Tuesday, February 1, 2011

First of the Month -- Schedule 2 Count Time!

For the non-pharmacy folk: Schedule 2 drugs are the heavy hitters (Oxycontin, Percocet, Ritalin and many others with high abuse potential) that pharmacies are required to keep an exact count of. Every month we are required to count our inventory and make sure it reconciles exactly with the record of prescriptions dispensed, which are individually logged throughout the month.) Other bloggers have lamented how a Schedule 2 prescription used to be a rarity --- now, we shovel them out in buckets.

One of the pharmacies I cover occasionally has constant trouble with these counts. Some are over the expected amount and some are under. There's no real pattern to either the amounts or the drugs affected. Now, ordinarily this is how many a pharmacy employee has been caught stealing, but this is a small staff --- no turnover, long-term capable employees and honestly there's really no suspicion of diversion here (I know it sounds naive, but trust me on this.) In addition, most of these discrepancies are solved and found to be the result of error --- miscounts, addition or subtraction errors in the log, brand-name/generic mix-ups, prescriptions dispensed but not logged, new inventory received but not logged in correctly, etc. The mistakes appear to caused primarily by people in a hurry, as is the usual state of pharmacy.

There are a few that are never solved, though. It takes so much time, effort and teeth-gnashing to figure out the discrepancies -- there's always a little nervousness and finger-pointing and frustration involved, because it is a big deal and no one wants any cloud of suspicion hanging over them.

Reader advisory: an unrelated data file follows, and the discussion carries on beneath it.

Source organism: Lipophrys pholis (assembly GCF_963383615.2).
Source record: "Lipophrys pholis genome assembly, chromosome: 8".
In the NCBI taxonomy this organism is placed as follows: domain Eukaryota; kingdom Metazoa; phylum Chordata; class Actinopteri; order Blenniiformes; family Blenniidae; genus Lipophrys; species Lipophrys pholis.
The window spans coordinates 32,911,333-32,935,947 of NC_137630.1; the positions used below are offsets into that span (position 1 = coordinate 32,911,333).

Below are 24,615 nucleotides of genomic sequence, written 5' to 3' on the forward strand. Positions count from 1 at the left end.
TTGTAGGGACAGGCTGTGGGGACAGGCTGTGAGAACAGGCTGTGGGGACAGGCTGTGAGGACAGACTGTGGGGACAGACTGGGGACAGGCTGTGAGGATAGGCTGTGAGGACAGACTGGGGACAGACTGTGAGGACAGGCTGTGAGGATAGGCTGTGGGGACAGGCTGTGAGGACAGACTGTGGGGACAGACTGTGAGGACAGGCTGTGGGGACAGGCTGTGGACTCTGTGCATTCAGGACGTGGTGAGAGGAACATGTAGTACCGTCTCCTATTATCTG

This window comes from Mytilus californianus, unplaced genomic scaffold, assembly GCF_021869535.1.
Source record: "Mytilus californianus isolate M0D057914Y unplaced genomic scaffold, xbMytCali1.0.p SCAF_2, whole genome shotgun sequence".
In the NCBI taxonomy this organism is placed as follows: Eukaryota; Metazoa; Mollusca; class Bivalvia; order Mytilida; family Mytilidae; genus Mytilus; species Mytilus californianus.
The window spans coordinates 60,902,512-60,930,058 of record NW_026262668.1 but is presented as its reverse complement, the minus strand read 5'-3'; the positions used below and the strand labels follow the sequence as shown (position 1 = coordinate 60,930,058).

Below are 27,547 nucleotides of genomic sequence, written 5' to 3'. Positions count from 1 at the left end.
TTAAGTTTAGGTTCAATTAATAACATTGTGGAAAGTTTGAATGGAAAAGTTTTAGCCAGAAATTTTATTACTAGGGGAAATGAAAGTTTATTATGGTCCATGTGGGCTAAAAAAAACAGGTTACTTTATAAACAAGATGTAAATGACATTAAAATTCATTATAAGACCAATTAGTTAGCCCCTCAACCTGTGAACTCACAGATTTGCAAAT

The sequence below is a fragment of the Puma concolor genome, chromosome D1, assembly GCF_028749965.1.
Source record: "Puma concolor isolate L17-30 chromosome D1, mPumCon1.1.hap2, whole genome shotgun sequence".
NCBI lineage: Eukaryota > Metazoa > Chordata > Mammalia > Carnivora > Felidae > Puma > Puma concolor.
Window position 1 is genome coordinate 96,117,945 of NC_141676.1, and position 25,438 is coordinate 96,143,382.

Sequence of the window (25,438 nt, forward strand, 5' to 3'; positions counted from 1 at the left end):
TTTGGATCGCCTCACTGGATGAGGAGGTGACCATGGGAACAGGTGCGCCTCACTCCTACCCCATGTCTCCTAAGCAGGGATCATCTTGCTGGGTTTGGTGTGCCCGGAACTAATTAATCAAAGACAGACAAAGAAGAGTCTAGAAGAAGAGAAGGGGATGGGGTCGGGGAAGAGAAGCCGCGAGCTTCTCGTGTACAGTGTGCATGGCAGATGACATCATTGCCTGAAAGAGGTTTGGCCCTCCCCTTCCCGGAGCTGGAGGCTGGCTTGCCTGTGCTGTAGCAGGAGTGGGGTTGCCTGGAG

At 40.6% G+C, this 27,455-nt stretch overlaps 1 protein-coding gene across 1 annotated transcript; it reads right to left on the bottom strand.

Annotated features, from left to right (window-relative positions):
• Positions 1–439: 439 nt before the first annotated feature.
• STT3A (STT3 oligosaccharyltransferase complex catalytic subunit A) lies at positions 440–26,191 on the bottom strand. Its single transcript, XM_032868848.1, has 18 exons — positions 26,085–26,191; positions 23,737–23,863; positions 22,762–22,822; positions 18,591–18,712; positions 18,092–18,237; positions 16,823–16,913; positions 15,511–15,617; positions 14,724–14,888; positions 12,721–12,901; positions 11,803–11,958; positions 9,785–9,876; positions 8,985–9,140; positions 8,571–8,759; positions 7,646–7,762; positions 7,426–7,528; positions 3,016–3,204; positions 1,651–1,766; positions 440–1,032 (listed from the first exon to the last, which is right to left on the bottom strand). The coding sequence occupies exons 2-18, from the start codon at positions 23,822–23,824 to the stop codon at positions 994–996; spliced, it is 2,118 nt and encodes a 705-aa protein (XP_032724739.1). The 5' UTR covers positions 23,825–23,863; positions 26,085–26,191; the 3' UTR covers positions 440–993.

And then it came to me to ask out in the blogosphere if anyone out there has a good system going that keeps those Schedule 2 counts pristine? Other than counting the damn things on a daily basis?

18 comments:

Grumpy, M.D. said...

Use a Sharpie to write numbers on every pill. Tell the patient it's a factory mark.

Gwyn said...

We keep a book with name, strength, ndc of each medication on a different page. On the page has spots for whenever the medication is removed or added, for name, rx#, quantity, current count, total removed, final count. They are double counted then the bottle back counted for an exact number. Lot of work, but usually it's 100%.

Texas Pharmacy Chica said...

I second Gwen: Back-counting is an essential step.

Also: In my career I have 3-4 times come across bottles that did not have 100 in them, but 99 or 101(Endo was a two-fer, one was Vyvanse, one I can't really remember)...I always have someone else (tech or RPh, whoever is available) triple count those.

Pharmboyrx said...